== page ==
Protein and High-Intensity Exercise: A High-Powered Combo

The optimal ingredients for achieving your ideal body composition

By Michael Ormsbee, PhDFlorida State University
Edited by Kate Findley and proofread by Angela Shoemaker, Wondrium Daily

If you want to lose fat, exercise and protein are your best friends. Precisely what kind of exercise should you do, though, and how much protein should you eat? Dr. Ormsbee reveals the specifics.

Woman exercising and eating protein bar and drinking protein shake
Research shows that a high-protein diet combined with resistance training and high-intensity interval training is optimal for reducing body weight and body fat. Photo by Vladee / Shutterstock

Protein and Exercise

Research has found that adding protein to your diet can help improve your body composition—reducing body fat while maintaining or adding muscle mass—even without exercise. However, the impact of a high-protein diet when combined with an exercise program can provide even better results for improving metabolism and body composition.

“In fact, I collaborated on a research project with lead investigator Dr. Paul Arciero from Skidmore College and found that a diet high in protein, which was about 40 percent, combined with exercise training that included both resistance training and high-intensity interval training, was optimal for reducing both body weight and body fat in obese men and women between 40 and 60 years old,” Dr. Ormsbee said.

This protein and exercise combination also helped to maintain or even improve muscle mass. In 2014, Dr. Ormsbee and Dr. Arciero teamed up to see what sort of exercise was best with a higher protein diet.

They found that the greatest improvements in body composition of middle-aged overweight and/or obese men and women occurred when they ate a high-protein diet and included a high-quality variety of exercise in their weekly schedules. 

They completed four days of exercise per week: one day of weight training, one day of sprint interval training to get the heart rate going, one day of stretching and yoga, and one day of slower endurance exercise. Dr. Arciero and Dr. Ormsbee called this program the PRISE program, which stands for protein, resistance exercise, interval training, stretching or yoga, and endurance.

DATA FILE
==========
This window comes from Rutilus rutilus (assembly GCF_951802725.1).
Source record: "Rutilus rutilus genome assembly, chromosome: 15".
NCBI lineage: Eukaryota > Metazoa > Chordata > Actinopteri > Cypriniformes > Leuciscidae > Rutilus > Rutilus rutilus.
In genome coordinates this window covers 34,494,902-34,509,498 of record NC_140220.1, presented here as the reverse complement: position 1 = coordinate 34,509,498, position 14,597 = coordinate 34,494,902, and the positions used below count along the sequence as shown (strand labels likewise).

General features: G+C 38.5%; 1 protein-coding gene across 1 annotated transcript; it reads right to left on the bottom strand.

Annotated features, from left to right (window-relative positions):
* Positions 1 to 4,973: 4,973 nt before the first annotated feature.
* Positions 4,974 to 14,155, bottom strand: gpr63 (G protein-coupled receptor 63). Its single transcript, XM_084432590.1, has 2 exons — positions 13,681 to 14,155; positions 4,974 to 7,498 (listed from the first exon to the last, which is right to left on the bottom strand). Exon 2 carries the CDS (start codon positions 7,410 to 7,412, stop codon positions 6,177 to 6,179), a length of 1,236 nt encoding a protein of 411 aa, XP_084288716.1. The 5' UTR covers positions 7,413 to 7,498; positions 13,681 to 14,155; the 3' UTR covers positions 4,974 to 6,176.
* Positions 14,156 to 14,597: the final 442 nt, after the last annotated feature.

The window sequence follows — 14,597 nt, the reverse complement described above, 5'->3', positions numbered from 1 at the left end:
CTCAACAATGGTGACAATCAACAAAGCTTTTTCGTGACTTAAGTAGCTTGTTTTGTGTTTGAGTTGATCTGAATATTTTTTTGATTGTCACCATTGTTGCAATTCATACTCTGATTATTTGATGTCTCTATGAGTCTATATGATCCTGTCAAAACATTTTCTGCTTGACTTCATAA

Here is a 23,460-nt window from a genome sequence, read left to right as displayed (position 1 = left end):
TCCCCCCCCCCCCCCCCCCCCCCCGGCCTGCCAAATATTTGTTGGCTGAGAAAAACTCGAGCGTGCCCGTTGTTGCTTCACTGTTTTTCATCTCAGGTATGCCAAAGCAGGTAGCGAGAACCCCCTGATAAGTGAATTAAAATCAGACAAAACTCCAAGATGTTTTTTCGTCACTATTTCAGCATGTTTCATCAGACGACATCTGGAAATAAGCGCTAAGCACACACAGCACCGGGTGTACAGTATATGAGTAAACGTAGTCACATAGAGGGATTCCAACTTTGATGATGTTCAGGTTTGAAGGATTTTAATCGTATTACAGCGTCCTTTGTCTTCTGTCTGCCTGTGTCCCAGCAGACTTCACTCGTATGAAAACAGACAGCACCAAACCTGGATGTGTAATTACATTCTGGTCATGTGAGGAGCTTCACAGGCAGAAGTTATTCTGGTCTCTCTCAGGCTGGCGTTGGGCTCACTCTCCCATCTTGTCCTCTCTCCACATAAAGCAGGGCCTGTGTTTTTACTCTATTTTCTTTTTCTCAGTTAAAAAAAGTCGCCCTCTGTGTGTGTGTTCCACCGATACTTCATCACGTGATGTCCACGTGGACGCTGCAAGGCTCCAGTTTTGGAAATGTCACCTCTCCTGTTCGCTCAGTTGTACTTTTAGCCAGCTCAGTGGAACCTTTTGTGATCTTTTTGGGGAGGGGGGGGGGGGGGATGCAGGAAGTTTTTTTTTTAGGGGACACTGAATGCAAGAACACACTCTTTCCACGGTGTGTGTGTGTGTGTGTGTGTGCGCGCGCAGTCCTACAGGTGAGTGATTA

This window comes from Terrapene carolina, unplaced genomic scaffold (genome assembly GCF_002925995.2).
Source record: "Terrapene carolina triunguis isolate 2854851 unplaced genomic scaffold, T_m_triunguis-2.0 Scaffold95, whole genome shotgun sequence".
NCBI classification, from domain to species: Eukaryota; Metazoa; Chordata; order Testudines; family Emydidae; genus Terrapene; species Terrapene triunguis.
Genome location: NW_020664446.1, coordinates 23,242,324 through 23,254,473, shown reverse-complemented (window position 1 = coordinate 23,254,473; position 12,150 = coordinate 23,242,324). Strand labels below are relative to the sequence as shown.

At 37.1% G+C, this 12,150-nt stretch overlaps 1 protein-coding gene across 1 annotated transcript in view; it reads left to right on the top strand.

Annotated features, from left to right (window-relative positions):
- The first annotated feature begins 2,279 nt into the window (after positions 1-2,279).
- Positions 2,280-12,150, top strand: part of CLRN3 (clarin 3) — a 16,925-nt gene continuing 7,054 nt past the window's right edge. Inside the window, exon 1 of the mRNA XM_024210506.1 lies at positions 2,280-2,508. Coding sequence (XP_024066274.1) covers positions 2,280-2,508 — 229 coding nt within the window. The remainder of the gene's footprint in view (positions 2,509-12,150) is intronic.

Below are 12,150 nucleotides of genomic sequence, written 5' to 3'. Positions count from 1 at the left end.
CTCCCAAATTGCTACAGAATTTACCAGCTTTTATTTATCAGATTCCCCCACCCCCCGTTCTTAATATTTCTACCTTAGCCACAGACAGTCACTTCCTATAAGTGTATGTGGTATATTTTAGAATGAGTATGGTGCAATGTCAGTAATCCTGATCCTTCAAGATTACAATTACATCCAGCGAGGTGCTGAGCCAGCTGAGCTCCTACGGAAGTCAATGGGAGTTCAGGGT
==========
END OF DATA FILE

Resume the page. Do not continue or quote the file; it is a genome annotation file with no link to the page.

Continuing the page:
The PRISE group was compared to two other groups—one group had a higher protein diet but no exercise program and the other group had a high-protein diet but also lifted weights. All three groups lost fat and improved body composition. Lifting weights improved things further, and adding the variety of exercise was the best overall.

Calculating Protein Needs

You might be wondering exactly how much protein you need. The standard recommendation is 0.36 grams per pound of body weight per day. 

If you weigh 150 pounds, that would give you a daily protein requirement of 55 grams of protein per day. This is equivalent to about two eggs for breakfast, which would give you roughly 12 grams, one chicken breast for lunch, which would give you about 40 grams, and one Greek yogurt, which would be about 10 grams of protein.

However, we need more protein to have optimal body composition as the response. The most recent research recommends that we consume up to about double the current recommendation for protein. 

That would be around 0.73 grams per pound of your body weight—or higher—if your goal is weight loss. This will give you your best shot at maintaining your muscle mass while also losing fat.

If you weigh 150 pounds, your new protein requirement would come in close to 110 grams of protein—or possibly more—per day. You could add another lean cut of protein to a salad and have a glass of milk and a large serving of vegetables. 

Practical Suggestions

Most people don’t like to remember these numbers, and sometimes getting bogged down with them makes adding more protein difficult to put into practice. For most women, the best option is to aim for about one palm-sized portion of protein every time you eat. 

Most men can aim for two palm-sized portions of protein at each meal. This will come close to your optimal needs for protein without having to count and weigh everything you eat.

“I don’t typically suggest weighing foods, but sometimes it does help in the short term,” Dr. Ormsbee said. “For example, you could weigh your foods to start out and get an idea of the weight and content of the foods you eat most often.” 

After some time, using the hand method is much more convenient. One note is that these and any recommendations should be discussed with a qualified professional for you to get specific recommendations. You want information that best suits your lifestyle and health status.

“But one point I want to make clear is that eating more protein will not change things so drastically that it will automatically make your body fat melt off or make your muscles big and strong,” Dr. Ormsbee said. “In short, it will not magically give you your optimal body composition.”

However, eating protein at every meal, combined with other health strategies like exercising right, might set you up with the ideal scenario to begin to see changes if you’re searching for them. 

This article was edited by Kate Findley, Writer for Wondrium Daily, and proofread by Angela Shoemaker, Proofreader and Copy Editor for Wondrium Daily.
Dr. Ormsbee is an Associate Professor in the Department of Nutrition, Food, and Exercise Sciences and Interim Director of the Institute of Sports Sciences and Medicine in the College of Human Sciences at Florida State University.

Michael Ormsbee is an Associate Professor in the Department of Nutrition, Food, and Exercise Sciences and Interim Director of the Institute of Sports Sciences and Medicine in the College of Human Sciences at Florida State University. He received his MS in Exercise Physiology from South Dakota State University and his PhD in Bioenergetics from East Carolina University.